Undoubtedly adding to their impact is their size, which is larger than many of Krasner’s earlier works. After Pollock’s death, she stopped painting in her small bedroom and moved into his studio in the barn where they lived in Long Island. But around this time she also bought her own apartment in Manhattan, where many of the 24 works in the series were made. (Kasmin, which began representing Krasner’s estate last year, is showing five of them. Eight are held by museums.)

The somber earth tones (not to mention the denser, more aggressive marks) certainly reflect a change in mood from the emerald greens and fuchsias she’d been using right before and after Pollock’s accident. But this choice of palette was also a matter of pragmatism. Krasner had chronic insomnia—not surprising, given that she was recovering from the death of her mother, too, and dealing with the renewed attention in Pollock’s work that followed his passing.

© 2017 The Pollock-Krasner Foundation / Artists Rights Society (ARS), New York. Image Courtesy of Paul Kasmin Gallery.

© 2017 The Pollock-Krasner Foundation / Artists Rights Society (ARS), New York. Image Courtesy of Paul Kasmin Gallery.

As the heir and executor of his estate, she was tasked with managing his legacy, which loomed large as she tried to emerge from his shadow. Up at night, she turned to painting, and the artificial light required an adjustment of color. As she explained to her friend, the poet Richard Howard, in 1979:

“Let me say that when I painted a good part of these things, I was going down deep into something which wasn’t easy or pleasant. In fact, I painted a great many of them because I couldn’t sleep nights. I got tired of fighting insomnia and tried to paint instead. And I realized that if I was going to work at night, I would have to knock color out altogether, because I wouldn’t deal with color except in daylight.”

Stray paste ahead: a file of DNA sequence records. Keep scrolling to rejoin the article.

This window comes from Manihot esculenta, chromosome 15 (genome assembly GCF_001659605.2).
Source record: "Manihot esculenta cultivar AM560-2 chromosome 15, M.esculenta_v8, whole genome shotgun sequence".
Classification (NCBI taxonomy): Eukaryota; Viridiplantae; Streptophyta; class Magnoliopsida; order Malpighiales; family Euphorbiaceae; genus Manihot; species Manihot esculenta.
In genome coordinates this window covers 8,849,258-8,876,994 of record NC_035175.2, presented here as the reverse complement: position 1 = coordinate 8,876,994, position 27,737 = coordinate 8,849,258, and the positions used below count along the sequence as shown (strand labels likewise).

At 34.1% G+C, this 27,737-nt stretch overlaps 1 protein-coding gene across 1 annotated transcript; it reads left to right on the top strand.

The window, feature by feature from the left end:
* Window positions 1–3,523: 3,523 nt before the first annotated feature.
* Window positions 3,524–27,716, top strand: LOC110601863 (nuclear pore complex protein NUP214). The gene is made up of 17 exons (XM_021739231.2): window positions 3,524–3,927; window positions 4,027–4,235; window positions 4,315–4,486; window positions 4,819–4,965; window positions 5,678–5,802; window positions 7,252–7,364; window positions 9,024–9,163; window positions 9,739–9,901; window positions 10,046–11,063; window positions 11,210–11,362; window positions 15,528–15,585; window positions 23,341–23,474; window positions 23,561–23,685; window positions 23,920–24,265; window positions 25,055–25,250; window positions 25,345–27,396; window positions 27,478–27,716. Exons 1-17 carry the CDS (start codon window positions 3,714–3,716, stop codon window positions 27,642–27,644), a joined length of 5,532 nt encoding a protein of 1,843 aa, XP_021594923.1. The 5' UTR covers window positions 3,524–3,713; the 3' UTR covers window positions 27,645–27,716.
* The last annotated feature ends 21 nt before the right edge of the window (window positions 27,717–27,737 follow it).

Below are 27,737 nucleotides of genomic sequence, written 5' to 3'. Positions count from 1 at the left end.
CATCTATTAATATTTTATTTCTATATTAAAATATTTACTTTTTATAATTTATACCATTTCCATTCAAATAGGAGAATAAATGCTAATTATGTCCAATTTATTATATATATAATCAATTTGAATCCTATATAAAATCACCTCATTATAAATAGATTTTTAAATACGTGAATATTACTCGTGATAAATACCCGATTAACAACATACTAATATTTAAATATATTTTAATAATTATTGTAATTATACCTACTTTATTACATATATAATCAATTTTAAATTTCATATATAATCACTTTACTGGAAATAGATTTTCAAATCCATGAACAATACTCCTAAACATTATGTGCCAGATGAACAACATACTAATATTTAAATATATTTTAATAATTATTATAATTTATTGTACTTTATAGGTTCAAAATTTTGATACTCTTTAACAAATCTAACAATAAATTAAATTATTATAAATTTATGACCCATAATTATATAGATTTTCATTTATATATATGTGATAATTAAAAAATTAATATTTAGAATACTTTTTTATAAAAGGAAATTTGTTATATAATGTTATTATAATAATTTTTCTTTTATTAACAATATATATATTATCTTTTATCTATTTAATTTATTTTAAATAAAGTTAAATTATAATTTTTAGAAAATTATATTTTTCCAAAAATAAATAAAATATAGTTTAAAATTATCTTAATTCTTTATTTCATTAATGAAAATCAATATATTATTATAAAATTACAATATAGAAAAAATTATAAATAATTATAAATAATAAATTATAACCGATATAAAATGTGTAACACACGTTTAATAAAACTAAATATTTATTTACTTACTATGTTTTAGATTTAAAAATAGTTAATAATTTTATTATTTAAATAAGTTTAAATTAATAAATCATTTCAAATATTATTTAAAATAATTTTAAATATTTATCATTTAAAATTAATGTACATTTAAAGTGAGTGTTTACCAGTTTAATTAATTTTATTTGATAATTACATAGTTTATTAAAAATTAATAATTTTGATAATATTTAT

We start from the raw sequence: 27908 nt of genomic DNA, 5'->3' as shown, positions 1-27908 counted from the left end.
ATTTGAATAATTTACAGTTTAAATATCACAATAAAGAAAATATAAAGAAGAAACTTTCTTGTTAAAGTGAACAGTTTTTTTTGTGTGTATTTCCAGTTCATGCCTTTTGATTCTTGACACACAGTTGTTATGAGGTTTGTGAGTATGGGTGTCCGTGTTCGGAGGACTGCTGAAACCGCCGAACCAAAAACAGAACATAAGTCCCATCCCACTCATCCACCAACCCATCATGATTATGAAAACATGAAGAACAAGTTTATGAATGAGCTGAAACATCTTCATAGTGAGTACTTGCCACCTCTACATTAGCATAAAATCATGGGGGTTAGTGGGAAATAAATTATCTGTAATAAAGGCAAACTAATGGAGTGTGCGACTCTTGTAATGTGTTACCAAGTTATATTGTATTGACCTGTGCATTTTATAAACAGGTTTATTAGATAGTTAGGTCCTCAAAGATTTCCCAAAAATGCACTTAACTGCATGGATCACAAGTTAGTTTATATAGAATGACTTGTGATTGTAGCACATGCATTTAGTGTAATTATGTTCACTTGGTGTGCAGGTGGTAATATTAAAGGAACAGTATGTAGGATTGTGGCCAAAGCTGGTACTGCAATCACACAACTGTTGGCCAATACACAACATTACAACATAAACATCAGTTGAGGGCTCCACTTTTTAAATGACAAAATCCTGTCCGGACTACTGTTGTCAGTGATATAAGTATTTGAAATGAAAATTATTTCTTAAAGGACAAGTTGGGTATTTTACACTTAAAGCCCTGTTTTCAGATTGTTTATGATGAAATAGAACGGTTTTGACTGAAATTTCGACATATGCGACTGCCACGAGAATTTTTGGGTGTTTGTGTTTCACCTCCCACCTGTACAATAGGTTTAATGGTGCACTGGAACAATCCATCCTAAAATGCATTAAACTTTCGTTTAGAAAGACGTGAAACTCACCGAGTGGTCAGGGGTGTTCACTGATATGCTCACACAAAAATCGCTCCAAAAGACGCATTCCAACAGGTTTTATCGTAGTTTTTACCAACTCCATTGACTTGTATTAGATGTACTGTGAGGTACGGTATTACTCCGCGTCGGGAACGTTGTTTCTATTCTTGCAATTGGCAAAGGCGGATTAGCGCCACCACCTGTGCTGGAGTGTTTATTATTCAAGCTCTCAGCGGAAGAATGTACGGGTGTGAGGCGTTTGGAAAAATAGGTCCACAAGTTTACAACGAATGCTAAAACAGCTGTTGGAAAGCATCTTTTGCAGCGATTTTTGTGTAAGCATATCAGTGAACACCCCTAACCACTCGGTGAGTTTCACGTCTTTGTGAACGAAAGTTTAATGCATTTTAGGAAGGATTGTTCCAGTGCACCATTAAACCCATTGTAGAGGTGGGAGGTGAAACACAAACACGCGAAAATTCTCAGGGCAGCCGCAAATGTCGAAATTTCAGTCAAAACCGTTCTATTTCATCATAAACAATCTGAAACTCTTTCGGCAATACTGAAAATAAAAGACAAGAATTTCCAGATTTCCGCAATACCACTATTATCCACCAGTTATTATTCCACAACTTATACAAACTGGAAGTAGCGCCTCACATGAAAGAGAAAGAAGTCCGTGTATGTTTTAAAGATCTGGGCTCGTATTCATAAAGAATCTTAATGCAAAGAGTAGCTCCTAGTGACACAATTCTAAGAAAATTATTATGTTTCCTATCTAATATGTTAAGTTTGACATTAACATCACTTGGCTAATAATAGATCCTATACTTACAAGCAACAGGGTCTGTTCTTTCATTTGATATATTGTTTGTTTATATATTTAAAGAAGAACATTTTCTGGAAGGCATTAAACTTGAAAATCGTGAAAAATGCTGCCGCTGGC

According to the Abstract Expressionist scholar David Anfam, the senior consulting curator at the Clyfford Still Museum in Denver, and curator of the Kasmin show, these paintings mark a significant “turning point” for the artist. “They manifest a degree of psychological intensity—through their emotive scale and fierce movement—that Lee Krasner had simply never quite attained before,” he says. “Here, she finally seems to have purged the remnants of Cubist organization that she had learned from Hans Hofmann and discovered her true self with unprecedented sureness.”

Lee Krasner, Assault on the Solar Plexus, 1961. © 2017 The Pollock-Krasner Foundation / Artists Rights Society (ARS), New York. Image Courtesy of Paul Kasmin Gallery.

Lee Krasner, Assault on the Solar Plexus, 1961. © 2017 The Pollock-Krasner Foundation / Artists Rights Society (ARS), New York. Image Courtesy of Paul Kasmin Gallery.

Lee Krasner, Uncaged, 1961. © 2017 The Pollock-Krasner Foundation / Artists Rights Society (ARS), New York. Image Courtesy of Paul Kasmin Gallery.

Lee Krasner, Uncaged, 1961. © 2017 The Pollock-Krasner Foundation / Artists Rights Society (ARS), New York. Image Courtesy of Paul Kasmin Gallery.